Diabetes Risk Factors and Bone Microarchitecture as Assessed by High-Resolution Peripheral Quantitative Computed Tomography in Adults With Long-Standing Type 1 Diabetes

Document Type

Journal Article

Publication Date



Diabetes care




OBJECTIVE: To determine whether type 1 diabetes and its complications are associated with bone geometry and microarchitecture. RESEARCH DESIGN AND METHODS: This cross-sectional study was embedded in a long-term observational study. High-resolution peripheral quantitative computed tomography (HR-pQCT) scans of the distal radius and distal and diaphyseal tibia were performed in a subset of 183 participants with type 1 diabetes from the Diabetes Control and Complications Trial/Epidemiology of Diabetes Interventions and Complications (DCCT/EDIC) study and 94 control participants without diabetes. HbA1c, skin advanced glycation end products (AGEs), and diabetes-related complications were assessed in EDIC participants with >30 years of follow-up. RESULTS: Compared with control participants (aged 60 ± 8 years, 65% female), EDIC participants (aged 60 ± 7 years, diabetes duration 38 ± 5 years, 51% female) had lower total bone mineral density (BMD) at the distal radius (-7.9% [95% CI -15.2%, -0.6%]; P = 0.030) and distal tibia (-11.3% [95% CI -18.5%, -4.2%]; P = 0.001); larger total area at all sites (distal radius 4.7% [95% CI 0.5%, 8.8%; P = 0.030]; distal tibia 5.9% [95% CI 2.1%, 9.8%; P = 0.003]; diaphyseal tibia 3.4% [95% CI 0.8%, 6.1%; P = 0.011]); and poorer radius trabecular and cortical microarchitecture. Estimated failure load was similar between the two groups. Among EDIC participants, higher HbA1c, AGE levels, and macroalbuminuria were associated with lower total BMD. Macroalbuminuria was associated with larger total area and lower cortical thickness at the distal radius. Higher HbA1c and AGE levels and lower glomerular filtration rate, peripheral neuropathy, and retinopathy were associated with deficits in trabecular microarchitecture. CONCLUSIONS: Type 1 diabetes is associated with lower BMD, larger bone area, and poorer trabecular microarchitecture. Among participants with type 1 diabetes, suboptimal glycemic control, AGE accumulation, and microvascular complications are associated with deficits in bone microarchitecture and lower BMD.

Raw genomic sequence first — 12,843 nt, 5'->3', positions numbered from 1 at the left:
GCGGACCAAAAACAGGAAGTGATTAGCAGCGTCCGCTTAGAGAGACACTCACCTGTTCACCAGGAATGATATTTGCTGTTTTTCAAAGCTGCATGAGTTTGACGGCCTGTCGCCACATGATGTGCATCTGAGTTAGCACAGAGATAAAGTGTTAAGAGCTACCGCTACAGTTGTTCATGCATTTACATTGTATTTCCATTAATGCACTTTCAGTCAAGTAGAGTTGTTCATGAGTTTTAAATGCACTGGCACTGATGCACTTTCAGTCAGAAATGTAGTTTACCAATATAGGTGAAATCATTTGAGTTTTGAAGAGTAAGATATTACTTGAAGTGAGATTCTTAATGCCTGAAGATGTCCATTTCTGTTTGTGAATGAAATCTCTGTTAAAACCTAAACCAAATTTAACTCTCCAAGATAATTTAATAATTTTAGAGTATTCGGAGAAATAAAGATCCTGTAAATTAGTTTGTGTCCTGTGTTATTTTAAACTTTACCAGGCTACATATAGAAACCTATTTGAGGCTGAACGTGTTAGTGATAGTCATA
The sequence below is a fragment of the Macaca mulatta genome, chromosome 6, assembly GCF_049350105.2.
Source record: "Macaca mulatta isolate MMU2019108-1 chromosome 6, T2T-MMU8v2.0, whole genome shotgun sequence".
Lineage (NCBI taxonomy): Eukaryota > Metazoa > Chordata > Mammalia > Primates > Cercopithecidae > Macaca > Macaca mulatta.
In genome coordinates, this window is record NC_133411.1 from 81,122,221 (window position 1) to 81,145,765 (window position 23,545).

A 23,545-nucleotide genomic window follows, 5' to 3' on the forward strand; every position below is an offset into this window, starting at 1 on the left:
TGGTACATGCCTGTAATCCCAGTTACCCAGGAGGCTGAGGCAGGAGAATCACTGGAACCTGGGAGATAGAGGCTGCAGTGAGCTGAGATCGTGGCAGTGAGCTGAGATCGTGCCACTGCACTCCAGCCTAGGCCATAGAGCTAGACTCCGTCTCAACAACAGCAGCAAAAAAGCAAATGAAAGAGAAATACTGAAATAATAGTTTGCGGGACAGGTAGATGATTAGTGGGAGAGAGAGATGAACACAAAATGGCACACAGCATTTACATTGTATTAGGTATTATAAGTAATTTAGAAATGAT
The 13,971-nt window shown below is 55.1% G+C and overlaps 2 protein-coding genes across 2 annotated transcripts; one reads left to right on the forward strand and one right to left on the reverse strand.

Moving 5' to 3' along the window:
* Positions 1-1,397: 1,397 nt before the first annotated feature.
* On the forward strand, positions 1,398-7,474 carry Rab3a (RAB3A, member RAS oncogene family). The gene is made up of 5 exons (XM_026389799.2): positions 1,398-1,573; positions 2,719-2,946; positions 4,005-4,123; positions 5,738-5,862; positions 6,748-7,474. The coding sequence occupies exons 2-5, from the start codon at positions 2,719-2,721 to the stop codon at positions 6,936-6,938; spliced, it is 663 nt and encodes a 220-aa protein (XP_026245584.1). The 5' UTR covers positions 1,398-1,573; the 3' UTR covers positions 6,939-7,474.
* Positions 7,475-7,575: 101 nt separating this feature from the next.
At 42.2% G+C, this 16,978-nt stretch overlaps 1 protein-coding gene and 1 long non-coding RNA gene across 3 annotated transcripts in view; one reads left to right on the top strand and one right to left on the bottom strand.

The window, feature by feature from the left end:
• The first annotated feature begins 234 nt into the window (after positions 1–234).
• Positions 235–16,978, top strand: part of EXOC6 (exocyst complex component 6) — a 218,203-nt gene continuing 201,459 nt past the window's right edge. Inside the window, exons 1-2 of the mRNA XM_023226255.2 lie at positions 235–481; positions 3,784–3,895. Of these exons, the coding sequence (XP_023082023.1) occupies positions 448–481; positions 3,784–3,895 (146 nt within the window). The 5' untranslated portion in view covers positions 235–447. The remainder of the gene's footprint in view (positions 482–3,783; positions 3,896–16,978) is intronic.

Biostatistics and Bioinformatics